PACT underwear, known for organic ingredients and a solid social mission to share profits with worthy causes has a new holiday campaign: buy a pair of holiday themed underwear and send a solar lamp to Haiti. The campaign will send a solar lamp to Haiti for every customer purchase (i.e. you’ll probably buy more than one pair, and each swipe of your credit card represents one lantern.) PACT has teamed up with with EarthSpark and Citizen Effect’s Light Up Haiti Program to offer the lamps.
Gift with Purchase campaigns that include both expensive luxury goods and desperately needed utilitarian goods delivered with the same swipe of the credit card often strike me as gratuitous. That’s because the donation is being used to hawk products. We can more easily justify a purchase if it’s “for a good cause.” But the good deed loses some of its shine if it comes with unnecessary products. Especially sexy ones. Check out the press photo at left.
PACT’s traditional lines sell for $20 a pair for the ladies and $24 for the gents. Buyers of their underwear are not exactly hurting for money. Yes, things are better over here and we can buy luxury underwear for ourselves and our loved ones at Christmas. Yes, we should donate money and goods to those in need. Must we be encouraged to donate by the dangle of a tempting luxury bauble in a department store? I can see where the idea came from. Many of PACT’s collections feature a designated non-profit. Previous lines have benefitted children’s literary groups, clean water campaigns, and land conservation. These have all been well received by the blogosphere and shoppers. I can just imagine the brainstorming session where someone said “lights on our underwear… it’s still dark in Haiti!” While lights are desperately needed in Haiti, I don’t want to have to buy whimsical expensive sexy time underwear to provide them.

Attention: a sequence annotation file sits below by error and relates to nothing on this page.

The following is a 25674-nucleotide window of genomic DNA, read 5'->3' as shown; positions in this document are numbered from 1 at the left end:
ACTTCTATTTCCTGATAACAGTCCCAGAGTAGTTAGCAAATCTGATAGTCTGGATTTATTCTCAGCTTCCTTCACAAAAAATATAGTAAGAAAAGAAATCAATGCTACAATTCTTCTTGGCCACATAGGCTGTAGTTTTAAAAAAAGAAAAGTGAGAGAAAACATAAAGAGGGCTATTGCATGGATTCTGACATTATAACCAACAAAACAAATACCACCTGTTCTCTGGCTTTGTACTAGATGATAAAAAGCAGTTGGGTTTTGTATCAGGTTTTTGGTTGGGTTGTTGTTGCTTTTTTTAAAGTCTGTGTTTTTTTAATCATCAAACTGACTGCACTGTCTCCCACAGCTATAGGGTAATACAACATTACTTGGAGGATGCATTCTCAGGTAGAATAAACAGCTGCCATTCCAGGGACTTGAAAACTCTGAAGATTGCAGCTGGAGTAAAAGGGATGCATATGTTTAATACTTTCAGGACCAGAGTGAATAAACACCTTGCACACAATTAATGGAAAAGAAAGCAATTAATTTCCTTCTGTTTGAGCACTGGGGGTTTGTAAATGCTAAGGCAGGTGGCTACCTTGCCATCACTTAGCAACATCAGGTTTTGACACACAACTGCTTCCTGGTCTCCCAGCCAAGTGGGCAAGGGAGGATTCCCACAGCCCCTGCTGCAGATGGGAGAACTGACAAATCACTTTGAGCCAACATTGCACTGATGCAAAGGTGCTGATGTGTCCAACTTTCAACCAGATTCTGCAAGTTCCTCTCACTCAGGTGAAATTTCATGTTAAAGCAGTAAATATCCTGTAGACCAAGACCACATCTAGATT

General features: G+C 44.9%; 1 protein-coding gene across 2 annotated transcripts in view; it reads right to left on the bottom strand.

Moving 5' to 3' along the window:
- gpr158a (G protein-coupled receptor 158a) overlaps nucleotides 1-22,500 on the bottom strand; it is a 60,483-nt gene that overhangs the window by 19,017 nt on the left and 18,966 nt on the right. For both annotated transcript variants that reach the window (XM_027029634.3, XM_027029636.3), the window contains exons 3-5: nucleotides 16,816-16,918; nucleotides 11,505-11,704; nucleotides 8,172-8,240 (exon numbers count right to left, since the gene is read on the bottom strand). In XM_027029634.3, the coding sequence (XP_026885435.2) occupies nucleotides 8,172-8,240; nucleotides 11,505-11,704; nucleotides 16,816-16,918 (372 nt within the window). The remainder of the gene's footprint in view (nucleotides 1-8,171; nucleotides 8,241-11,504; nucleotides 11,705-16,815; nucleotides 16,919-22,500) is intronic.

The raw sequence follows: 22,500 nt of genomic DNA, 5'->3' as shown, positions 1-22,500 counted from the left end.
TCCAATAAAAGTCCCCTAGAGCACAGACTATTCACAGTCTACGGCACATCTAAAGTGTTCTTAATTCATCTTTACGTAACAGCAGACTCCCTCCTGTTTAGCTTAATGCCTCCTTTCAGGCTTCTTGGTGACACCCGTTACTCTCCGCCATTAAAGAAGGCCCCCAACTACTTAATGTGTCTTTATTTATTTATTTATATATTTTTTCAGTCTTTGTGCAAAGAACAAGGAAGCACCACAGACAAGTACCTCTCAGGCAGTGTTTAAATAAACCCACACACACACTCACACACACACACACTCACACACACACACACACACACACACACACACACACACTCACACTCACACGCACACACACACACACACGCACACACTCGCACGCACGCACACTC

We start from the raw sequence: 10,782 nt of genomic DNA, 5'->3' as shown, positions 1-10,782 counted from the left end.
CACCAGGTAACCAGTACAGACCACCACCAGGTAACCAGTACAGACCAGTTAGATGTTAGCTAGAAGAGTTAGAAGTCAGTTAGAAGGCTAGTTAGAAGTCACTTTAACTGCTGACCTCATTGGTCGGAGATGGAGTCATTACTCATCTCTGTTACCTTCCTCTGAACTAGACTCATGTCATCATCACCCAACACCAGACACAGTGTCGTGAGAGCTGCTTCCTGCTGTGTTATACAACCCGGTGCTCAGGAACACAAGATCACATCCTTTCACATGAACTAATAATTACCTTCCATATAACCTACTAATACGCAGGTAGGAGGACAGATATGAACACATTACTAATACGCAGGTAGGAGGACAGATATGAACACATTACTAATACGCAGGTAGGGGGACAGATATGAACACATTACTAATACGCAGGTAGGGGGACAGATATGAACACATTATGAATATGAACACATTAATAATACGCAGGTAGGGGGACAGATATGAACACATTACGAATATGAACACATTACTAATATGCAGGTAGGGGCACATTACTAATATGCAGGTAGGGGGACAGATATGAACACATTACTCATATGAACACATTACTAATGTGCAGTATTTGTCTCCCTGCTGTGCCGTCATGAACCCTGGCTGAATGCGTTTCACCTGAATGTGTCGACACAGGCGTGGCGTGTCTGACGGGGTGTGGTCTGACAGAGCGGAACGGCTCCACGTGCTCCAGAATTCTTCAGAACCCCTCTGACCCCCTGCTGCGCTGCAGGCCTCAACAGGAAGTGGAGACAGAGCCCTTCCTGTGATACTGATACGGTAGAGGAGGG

I’m all for donating to worthy causes. I just wish that PACT could have stepped back from this particular pairing to realize the company was delving into a more urgent need situation than any of the other charities they’d worked with. If they had realized that this might put a bad taste in shoppers’ mouths, perhaps they would have restructured the campaign a bit. Instead of putting the onus on the customer to make the gift with their purchase, imagine if PACT had made the gift to Haiti at the outset of this campaign as a holiday present in honor of their new line of light themed undies. I’d find that much easier to applaud.
Readers, what do you think? Does this campaign cross the line or am I being overly sensitive to consumerism and first world guilt?